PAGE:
Fancy Goldfish with white eye

kadoxu

Member
Joined
24 May 2016
Messages
1,306
Location
Kingston Upon Thames
Hello and Happy New Year to everyone!

I'm back(ish) in the hobby with a problem I've never had before...I had a few issues with water quality a couple of weeks ago and this fish suffered a bit with it. It's a fancy goldfish and it has a white and kinda lumpy eye and some other problems in its fins. I've also failed to get propper food, so I've been feeding Tetra Flakes for the last 3 weeks. The fish seems to have a bit of constipation issues as well.

There is another fancy goldfish in there which seems to be completely healthy.

I've just done a 5 day treatment with eSha 2000 and it doesn't seem to have improved.

I can’t find out how to treat this, so any help would be appreciated.

 

alto

Member
Joined
24 Dec 2014
Messages
5,984
I’ll repeat my oft repeated advice

Daily water change - this really is the most effective “medicine” you can offer: most OTC remedies are of limited efficacy against internal pathogens, and especially anything bacterial
OTC external parasite remedies also have limited effect - easy to treat “ich” (except for the drug and heat resistant strains (which come out of the intensive aquaculture industry)), difficult to actually cure “velvet” (fish that actually recover have very mild infections and remain healthy enough to mount an immune response)
Goldfish seem to harbour ich (and other external parasites) over longer periods of time, so expect to repeat/continue any treatments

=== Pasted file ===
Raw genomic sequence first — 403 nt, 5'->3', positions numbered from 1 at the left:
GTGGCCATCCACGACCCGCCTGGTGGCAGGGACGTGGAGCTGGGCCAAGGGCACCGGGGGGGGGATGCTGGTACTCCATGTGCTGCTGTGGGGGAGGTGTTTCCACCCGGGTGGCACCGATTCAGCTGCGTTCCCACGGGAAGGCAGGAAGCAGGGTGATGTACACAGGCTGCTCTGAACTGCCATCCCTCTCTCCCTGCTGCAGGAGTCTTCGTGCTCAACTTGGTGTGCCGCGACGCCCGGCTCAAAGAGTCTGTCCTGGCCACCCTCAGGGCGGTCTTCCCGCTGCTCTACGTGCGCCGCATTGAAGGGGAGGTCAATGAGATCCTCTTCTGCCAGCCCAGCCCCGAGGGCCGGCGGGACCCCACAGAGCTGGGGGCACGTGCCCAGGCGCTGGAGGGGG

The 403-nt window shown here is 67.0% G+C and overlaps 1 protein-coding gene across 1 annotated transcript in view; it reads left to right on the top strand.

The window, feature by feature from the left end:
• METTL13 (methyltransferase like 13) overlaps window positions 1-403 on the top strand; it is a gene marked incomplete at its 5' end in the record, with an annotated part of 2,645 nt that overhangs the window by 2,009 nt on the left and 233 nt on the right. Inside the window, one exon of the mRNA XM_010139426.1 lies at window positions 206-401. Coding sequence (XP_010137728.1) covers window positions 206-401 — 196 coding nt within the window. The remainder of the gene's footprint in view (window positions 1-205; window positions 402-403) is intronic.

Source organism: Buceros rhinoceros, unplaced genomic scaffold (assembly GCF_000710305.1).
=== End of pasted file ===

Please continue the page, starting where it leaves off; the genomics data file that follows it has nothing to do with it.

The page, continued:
eSha is not available locally so I’ve no experience with their products (looking at ingredient lists, some are “hopeful” supportive remedies (usually a response to regional legislation for active ingredients rather than a company being “weak” in their science .... though there are also some Magic Elixir brands on the market))

If possible consider some goldfish specific remedies

I’m guessing from fish behaviour that there are still external parasites present - have you ruled out lice, anchor worm etc?

Better Guessing comes out of more detailed tank history, fish history etc

GF generally do better in at least moderately hard water
Salt can be an effective “assist” for GF
Epsom salt can help to reduce inflammation

Feeding inappropriate food to GF really is stressful to their digestive system and overall immune health - better to skip the Tetra Flakes and offer suitable foods (lots of info on GF lists/forums/discussion groups etc) or NO FOOD (GF manage minimal/no food for extended periods)

GF are inefficient and struggle due to their body shapes - they are sensitive to oxygen levels (while managing to endure significant ammonia burn - which usually causes permanent damage to gill tissue, thereby increasing oxygen sensitivity), so decreasing water temp may be a consideration (I have no idea what tank temp may be)

The eye is obviously a site of bacterial infection - likely both external and internal - if you’ve a local vet, Baytril injections have shown good response (but generally require more than a single injection, especially as this is an infection of some duration)
If fish is actively eating, select a suitable food, source a suitable antibiotic: combined antibiotic~food + bath treatments may effect a recovery (but is much less efficient than internal injections and usually require some repeat treatments as the infection resurfaces, treatment should begin as soon as there is the slightest “clouding”/red blush etc)